Agence France-Presse reported that the U.S. Department of Justice said that Swedish telecommunications equipment maker Ericsson had agreed to pay more than $ 1 billion to settle multiple allegations of the company’s bribery in Asia and the Middle East.
An Egyptian subsidiary of Ericsson has pleaded guilty in federal court in New York to a charge of conspiracy to violate the Foreign Anti-Corruption Act of 1977 (FCPA).
Brian Benczkowski, the head of the U.S. Department of Justice’s criminal department, issued a statement saying: “Ericsson’s bribery involves several senior executives, up to 17 years ago, in at least five countries.”
U.S. law allows the investigation of corporate corruption, which includes companies whose stocks are listed in the U.S. and whose crimes involve U.S. territory or the U.S. financial system.
According to a statement from the U.S. Department of Justice, prosecutors said that between 2000 and 2016, Ericsson paid bribes, made false accounts, and forged records to ensure that people concerned ignored the bribes. The bribes occurred in Djibouti, Mainland China, Vietnam, Indonesia, and Kuwait.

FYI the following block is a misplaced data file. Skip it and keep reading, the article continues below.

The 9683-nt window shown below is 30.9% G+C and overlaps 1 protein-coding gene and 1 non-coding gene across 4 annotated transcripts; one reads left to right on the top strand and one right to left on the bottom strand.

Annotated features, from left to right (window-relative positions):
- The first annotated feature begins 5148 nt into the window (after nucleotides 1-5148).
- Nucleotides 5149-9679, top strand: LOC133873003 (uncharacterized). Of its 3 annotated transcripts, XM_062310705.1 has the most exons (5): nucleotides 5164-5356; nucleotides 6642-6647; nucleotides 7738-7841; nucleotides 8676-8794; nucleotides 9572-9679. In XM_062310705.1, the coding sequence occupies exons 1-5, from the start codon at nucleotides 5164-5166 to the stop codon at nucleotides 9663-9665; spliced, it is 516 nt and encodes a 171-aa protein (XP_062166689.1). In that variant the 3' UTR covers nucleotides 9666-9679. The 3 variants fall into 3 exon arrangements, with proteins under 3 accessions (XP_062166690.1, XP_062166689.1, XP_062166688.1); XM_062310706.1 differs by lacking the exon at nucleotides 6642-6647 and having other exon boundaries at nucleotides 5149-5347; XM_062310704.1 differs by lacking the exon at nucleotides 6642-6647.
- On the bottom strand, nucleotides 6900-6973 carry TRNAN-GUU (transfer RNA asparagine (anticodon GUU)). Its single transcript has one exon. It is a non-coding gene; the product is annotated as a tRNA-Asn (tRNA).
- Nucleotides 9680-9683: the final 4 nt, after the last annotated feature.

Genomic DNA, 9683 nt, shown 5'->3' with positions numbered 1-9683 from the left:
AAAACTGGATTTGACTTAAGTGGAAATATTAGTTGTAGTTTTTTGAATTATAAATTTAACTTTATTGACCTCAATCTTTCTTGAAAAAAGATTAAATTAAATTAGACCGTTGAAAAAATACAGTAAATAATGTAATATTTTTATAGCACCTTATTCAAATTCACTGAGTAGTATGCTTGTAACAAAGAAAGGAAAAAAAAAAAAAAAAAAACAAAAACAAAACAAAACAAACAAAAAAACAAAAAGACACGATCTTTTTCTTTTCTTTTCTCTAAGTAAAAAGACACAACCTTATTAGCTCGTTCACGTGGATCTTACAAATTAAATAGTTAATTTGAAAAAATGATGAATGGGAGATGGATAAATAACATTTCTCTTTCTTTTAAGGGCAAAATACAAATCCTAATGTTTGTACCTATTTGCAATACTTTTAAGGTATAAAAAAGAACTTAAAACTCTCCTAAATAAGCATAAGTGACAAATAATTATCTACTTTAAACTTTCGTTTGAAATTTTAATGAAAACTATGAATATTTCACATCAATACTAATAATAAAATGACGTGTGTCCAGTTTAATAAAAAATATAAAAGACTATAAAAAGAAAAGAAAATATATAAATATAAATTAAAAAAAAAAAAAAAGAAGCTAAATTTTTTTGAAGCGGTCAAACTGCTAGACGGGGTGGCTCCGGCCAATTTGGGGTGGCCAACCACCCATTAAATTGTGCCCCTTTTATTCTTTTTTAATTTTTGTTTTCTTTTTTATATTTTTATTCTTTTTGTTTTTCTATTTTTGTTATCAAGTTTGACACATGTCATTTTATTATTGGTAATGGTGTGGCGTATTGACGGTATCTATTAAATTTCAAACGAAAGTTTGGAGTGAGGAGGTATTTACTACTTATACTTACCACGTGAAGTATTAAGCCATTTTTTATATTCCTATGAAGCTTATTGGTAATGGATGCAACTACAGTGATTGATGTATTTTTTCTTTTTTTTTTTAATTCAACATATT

Ericsson acknowledged that in those years, through the establishment of a bribery fund by consultants in China, foreign officials were given extravagant gifts and paid for their travel and entertainment in order to obtain the business of state-owned telecommunications companies.
In a statement released on its official website, Ericsson declined to comment on the matter, saying only that the $ 1.2 billion disclosed in September “is still the current estimate of the amount needed to pay penalties and other costs.”
According to the U.S. Department of Justice, settlements are split between the Department of Justice and the Securities and Exchange Commission. The two units are working together to enforce the US Foreign Anti-Corruption Act.
Ericsson also agreed to find a third-party responsible for monitoring the company’s compliance for three years.
In total, 44 countries worldwide have made it a crime to pay bribes to foreign officials in exchange for business, but the United States has the best ability to track down and punish international corruption.
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